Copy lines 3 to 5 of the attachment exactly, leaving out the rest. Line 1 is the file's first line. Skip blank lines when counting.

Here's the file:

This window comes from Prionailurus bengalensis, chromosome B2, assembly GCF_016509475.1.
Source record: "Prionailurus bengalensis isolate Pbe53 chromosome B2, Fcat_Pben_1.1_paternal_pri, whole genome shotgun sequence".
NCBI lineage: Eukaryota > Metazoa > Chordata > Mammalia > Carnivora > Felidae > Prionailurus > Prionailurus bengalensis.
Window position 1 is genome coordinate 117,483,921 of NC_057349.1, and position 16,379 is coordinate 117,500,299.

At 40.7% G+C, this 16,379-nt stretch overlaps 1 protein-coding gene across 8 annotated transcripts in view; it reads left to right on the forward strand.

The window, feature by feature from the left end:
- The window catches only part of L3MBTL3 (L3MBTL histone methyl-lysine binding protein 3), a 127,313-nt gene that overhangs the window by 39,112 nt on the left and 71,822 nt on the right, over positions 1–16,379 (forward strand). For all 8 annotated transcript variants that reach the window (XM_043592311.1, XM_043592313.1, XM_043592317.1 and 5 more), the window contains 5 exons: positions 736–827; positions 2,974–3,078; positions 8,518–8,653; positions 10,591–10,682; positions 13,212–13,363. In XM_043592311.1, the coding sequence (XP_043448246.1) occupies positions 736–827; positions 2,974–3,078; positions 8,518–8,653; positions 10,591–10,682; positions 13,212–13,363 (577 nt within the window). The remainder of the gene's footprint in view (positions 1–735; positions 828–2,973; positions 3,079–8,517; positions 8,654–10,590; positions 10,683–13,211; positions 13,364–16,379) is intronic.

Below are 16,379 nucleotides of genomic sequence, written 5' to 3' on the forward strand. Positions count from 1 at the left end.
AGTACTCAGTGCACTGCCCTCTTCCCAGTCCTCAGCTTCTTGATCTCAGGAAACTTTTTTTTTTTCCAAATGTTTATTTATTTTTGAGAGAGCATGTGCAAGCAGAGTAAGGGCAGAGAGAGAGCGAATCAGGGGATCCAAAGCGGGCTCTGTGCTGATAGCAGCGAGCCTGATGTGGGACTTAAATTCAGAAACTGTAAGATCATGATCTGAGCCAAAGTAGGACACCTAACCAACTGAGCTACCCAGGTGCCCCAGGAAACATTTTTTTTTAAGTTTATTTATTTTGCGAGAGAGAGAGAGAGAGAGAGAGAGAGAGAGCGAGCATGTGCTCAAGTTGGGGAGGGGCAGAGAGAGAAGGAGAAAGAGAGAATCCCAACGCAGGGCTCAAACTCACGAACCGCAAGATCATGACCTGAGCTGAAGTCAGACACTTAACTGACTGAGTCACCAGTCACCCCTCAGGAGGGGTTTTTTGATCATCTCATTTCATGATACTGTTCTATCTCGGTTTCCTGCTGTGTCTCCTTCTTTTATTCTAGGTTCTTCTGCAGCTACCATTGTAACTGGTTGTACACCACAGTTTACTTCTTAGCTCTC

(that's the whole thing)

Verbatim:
NCBI lineage: Eukaryota > Metazoa > Chordata > Mammalia > Carnivora > Felidae > Prionailurus > Prionailurus bengalensis.
Window position 1 is genome coordinate 117,483,921 of NC_057349.1, and position 16,379 is coordinate 117,500,299.

At 40.7% G+C, this 16,379-nt stretch overlaps 1 protein-coding gene across 8 annotated transcripts in view; it reads left to right on the forward strand.